This document has been archived and replaced by NSF 07-505.

Science of Design (SoD)
Software-Intensive Systems

Program Solicitation
NSF 05-620
Replaces Document NSF 04-552

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National Science Foundation
Directorate for Computer and Information Science and Engineering
      Division of Computing & Communication Foundations
      Division of Information and Intelligent Systems
      Division of Computer & Network Systems



Full Proposal Deadline(s) (due by 5 p.m. submitter's local time):

    January 06, 2006

REVISIONS AND UPDATES

This is the second solicitation for Science of Design proposals. This year there are three categories of awards: Team Projects (TEAM), Community-Building Activities (CBA), and Highly Creative Exploratory Research (HCER). Please see the solicitation for specific instructions for preparation and submission of the three categories of proposals.

Note: Program staff will check all proposals to make sure that they are compliant with the NSF Grant Proposal Guide (GPG). The GPG states that "any submitted proposal that was previously reviewed and declined and has not been substantially revised" may be returned without review. Similarly, the GPG states that "Proposals that do not separately address both merit review criteria within the one page Project Summary will be returned without review." There are many other guidelines related to proposal preparation. Be sure to carefully follow the GPG to avoid having your proposal returned without review.

SUMMARY OF PROGRAM REQUIREMENTS

General Information

Program Title:

Science of Design (SoD)
Software-Intensive Systems

Synopsis of Program:

The Science of Design (SoD) Program at NSF is soliciting proposals for projects that will bring creative, scientific advances to design as it pertains to computer-based artifacts, especially software-intensive systems. Design is a topic of increasing interest in many fields, and computer scientists can play a leading role in, and be a major beneficiary of, the advancement of design research and education to meet the critical software design challenges of the 21st century. The focus of this program is on the design of software-intensive systems. However, importing and adapting ideas from other design fields (engineering, urban planning, architecture, economics and the arts, for example) is encouraged. Similarly, it is critical that software design researchers work across different areas within computer science to insure that design includes the interdependencies of software with other systems artifacts. The objective of the program is to bring new paradigms, concepts, approaches, models, and theories into the development of a strong intellectual foundation for software design, which will ultimately improve the processes of constructing and modifying software-intensive systems. This body of knowledge needs to be intellectually rigorous, formalized where appropriate, supported by empirical evidence where possible, and above all, teachable.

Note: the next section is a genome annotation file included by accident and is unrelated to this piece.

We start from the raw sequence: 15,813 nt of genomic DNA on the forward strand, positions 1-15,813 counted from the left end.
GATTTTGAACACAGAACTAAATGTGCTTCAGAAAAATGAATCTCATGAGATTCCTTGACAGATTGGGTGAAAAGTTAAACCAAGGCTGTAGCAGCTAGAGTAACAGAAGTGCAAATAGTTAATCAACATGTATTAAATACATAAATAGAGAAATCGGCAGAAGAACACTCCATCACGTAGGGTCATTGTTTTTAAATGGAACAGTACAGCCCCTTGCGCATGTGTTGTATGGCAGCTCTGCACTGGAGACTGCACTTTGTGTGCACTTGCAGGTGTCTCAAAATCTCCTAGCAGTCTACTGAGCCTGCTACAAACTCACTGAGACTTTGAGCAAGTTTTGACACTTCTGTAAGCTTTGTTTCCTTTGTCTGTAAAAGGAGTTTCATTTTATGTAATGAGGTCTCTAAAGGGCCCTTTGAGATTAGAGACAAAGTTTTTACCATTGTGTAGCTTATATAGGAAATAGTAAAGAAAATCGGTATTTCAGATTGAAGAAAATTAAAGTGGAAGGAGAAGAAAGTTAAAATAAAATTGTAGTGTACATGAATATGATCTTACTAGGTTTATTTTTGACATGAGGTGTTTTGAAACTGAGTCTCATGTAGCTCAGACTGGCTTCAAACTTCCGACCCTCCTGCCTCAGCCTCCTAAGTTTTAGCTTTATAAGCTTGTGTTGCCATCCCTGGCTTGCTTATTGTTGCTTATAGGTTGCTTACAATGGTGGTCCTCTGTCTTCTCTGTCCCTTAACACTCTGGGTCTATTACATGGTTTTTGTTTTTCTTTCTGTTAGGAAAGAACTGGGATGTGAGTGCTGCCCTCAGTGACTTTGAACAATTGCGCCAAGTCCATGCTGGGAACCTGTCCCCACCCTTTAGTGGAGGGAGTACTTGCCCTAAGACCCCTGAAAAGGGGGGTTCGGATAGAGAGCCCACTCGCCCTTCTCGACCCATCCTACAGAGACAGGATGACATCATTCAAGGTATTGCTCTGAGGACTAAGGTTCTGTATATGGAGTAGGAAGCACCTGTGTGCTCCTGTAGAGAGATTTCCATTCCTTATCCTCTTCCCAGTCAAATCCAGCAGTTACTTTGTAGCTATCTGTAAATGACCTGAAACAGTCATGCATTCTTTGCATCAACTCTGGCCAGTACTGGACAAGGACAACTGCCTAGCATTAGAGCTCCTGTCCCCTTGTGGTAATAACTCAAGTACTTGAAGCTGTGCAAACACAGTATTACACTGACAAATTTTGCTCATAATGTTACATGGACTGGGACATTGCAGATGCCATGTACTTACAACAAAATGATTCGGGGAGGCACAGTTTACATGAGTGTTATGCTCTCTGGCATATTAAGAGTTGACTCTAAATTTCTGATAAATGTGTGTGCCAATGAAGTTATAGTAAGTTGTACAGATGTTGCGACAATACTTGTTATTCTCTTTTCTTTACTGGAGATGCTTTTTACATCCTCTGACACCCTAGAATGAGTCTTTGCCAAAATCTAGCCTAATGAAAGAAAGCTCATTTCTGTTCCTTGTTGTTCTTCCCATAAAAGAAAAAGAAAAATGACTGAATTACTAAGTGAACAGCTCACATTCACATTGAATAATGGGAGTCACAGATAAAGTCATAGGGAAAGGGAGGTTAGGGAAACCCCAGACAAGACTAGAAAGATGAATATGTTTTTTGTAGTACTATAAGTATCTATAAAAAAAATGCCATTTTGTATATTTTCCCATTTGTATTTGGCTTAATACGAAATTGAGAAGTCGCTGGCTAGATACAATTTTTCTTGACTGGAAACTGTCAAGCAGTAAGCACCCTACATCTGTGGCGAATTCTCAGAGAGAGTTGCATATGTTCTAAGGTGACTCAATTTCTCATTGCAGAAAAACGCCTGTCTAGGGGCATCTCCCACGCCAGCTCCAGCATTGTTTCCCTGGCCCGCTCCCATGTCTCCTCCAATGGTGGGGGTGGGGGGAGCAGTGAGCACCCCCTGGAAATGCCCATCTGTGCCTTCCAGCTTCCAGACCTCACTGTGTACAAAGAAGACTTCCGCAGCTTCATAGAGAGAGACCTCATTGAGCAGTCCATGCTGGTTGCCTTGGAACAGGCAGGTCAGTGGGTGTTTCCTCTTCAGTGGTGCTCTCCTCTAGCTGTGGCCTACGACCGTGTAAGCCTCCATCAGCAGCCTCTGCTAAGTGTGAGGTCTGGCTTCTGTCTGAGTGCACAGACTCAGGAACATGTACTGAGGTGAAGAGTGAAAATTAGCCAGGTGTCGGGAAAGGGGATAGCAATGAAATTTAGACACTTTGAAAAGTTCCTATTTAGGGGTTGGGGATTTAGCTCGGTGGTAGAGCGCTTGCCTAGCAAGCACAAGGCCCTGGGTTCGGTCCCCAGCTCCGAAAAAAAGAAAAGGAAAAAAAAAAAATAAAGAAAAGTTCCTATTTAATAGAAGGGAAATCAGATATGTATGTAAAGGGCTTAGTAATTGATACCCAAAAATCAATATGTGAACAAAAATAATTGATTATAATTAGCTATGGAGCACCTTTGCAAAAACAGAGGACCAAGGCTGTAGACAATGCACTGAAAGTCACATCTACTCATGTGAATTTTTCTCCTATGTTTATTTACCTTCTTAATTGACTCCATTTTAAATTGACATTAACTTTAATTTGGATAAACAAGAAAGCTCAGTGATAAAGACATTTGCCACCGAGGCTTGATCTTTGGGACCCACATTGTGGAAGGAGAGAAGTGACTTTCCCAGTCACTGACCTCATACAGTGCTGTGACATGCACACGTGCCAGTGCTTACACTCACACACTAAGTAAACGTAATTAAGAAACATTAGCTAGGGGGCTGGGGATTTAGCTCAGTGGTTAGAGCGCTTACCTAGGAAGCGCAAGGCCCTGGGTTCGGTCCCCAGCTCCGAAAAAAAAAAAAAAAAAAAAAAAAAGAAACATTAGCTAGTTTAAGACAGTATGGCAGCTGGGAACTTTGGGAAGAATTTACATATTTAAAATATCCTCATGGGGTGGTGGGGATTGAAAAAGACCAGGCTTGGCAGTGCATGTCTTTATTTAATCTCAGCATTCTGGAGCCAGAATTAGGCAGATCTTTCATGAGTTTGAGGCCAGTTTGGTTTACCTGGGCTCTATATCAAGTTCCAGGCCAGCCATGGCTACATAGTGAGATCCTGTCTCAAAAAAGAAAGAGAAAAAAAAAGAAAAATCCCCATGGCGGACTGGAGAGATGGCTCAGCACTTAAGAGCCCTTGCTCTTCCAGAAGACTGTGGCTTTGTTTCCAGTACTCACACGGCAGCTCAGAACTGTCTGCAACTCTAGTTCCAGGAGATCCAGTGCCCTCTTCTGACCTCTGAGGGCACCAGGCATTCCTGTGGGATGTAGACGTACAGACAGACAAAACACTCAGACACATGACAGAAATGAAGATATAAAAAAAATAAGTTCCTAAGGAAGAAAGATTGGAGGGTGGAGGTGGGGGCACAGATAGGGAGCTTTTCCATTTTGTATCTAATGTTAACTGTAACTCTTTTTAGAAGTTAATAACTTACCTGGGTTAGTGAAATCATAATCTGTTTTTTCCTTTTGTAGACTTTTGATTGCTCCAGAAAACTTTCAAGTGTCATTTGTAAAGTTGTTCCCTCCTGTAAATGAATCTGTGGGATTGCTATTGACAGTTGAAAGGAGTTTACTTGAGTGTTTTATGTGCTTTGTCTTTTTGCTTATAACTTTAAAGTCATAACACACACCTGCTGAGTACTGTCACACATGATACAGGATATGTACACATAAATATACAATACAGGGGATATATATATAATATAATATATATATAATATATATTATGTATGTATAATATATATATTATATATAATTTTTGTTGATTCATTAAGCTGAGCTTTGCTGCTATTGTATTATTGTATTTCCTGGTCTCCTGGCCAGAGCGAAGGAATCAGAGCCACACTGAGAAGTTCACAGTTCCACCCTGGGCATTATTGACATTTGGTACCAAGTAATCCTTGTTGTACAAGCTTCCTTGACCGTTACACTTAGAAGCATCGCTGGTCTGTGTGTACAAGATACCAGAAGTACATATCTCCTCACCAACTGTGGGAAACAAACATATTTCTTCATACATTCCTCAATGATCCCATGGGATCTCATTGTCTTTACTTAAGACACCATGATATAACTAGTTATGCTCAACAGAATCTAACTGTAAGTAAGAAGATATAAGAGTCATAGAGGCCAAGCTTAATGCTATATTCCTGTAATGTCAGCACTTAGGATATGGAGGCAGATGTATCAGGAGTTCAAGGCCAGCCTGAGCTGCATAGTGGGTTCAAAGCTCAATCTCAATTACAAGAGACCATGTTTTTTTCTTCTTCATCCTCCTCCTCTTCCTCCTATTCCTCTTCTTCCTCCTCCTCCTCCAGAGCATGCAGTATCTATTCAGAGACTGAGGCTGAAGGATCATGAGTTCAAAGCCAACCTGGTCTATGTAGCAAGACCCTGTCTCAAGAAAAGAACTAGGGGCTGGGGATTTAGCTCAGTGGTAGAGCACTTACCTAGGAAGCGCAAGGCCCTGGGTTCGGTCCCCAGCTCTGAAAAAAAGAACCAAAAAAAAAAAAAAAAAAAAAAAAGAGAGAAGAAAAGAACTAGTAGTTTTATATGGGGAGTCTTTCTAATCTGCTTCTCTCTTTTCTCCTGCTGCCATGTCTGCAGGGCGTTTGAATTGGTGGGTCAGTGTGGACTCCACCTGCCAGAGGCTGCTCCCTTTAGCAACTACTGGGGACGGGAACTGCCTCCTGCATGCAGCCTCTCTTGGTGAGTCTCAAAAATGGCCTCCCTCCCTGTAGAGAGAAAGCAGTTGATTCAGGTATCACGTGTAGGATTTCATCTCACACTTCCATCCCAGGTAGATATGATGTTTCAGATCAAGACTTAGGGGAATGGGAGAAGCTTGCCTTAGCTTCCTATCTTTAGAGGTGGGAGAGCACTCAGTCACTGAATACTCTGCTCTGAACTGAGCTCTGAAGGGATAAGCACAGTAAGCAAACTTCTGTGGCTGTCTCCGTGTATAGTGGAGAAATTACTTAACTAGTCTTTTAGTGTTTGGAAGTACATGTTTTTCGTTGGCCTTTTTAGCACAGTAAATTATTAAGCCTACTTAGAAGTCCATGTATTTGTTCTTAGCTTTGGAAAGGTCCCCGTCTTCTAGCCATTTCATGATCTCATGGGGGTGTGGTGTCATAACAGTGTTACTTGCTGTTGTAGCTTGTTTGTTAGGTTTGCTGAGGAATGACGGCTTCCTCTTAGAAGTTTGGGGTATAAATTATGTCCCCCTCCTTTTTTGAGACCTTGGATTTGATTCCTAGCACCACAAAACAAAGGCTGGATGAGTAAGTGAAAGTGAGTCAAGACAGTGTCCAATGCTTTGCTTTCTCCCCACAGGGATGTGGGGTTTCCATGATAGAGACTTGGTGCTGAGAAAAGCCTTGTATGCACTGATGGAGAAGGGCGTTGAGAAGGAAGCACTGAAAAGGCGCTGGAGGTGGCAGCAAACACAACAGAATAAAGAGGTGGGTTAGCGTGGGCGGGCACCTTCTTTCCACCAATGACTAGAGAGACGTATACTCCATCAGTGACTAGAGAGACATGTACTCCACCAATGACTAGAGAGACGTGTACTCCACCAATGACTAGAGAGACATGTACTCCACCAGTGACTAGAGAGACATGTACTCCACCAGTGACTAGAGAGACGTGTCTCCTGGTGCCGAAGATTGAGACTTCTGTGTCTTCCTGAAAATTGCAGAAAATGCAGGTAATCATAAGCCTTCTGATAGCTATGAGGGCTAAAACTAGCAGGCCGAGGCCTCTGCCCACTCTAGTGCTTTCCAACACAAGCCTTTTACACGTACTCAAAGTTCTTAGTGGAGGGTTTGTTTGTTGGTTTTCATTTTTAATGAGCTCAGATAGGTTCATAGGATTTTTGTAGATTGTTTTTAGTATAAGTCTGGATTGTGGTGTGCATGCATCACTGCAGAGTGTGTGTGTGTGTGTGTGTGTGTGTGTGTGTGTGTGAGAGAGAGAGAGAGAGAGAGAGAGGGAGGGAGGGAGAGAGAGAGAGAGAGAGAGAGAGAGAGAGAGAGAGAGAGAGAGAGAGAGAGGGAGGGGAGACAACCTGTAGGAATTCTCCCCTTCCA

SoD solicits proposals in three categories:

  • Team Projects (TEAM)
  • Community Building Activities (CBA)
  • Highly Creative Exploratory Research (HCER)

The focus of this competition is on the development of new research directions. Accordingly, continuations of current lines of research are unlikely to be competitive. Each proposal should articulate its vision of a Science of Design and how the proposed project fits into that context. Moreover, each proposal should provide a convincing argument that the proposed research is innovative and unique in its contribution to a Science of Design discipline, including careful reference to the literature.

Cognizant Program Officer(s):

  • Sol Greenspan, Program Director, Directorate for Computer & Information Science & Engineering, Division of Computing and Communication Foundations, 1108 N, telephone: (703) 292-8910, fax: (703) 292-9059, email: sgreensp@nsf.gov

  • Anita J. La Salle, Program Director, Directorate for Computer & Information Science & Engineering, Division of Computer and Network Systems, 1175 N, telephone: (703) 292-8950, fax: (703) 292-9010, email: alasalle@nsf.gov

  • Ephraim P. Glinert, Program Director, Directorate for Computer & Information Science & Engineering, Division of Information and Intelligent Systems, 1125 S, telephone: (703) 292-8930, fax: (703) 292-9073, email: eglinert@nsf.gov

Applicable Catalog of Federal Domestic Assistance (CFDA) Number(s):

  • 47.070 --- Computer and Information Science and Engineering

Eligibility Information

  • Organization Limit: None Specified.
  • PI Eligibility Limit: None Specified.
  • Limit on Number of Proposals: A person may be a participant (i.e., PI, co-PI, senior personnel) on at most one proposal in the Team Project (TEAM) category. A person may be a participant (i.e., PI, co-PI, senior personnel) on at most one proposal in the Highly Creative Exploratory Research (HCER) category. A person may not participate in both a TEAM proposal and a HCER proposal for this solicitation. Proposals that do not comply with these conditions may be returned without review. It is strongly advised that all project personnel check with their colleagues to make sure that all participants are in compliance with this condition. Submitters of a TEAM or HCER proposal may also submit a proposal to the Community-Building Activities (CBA) category.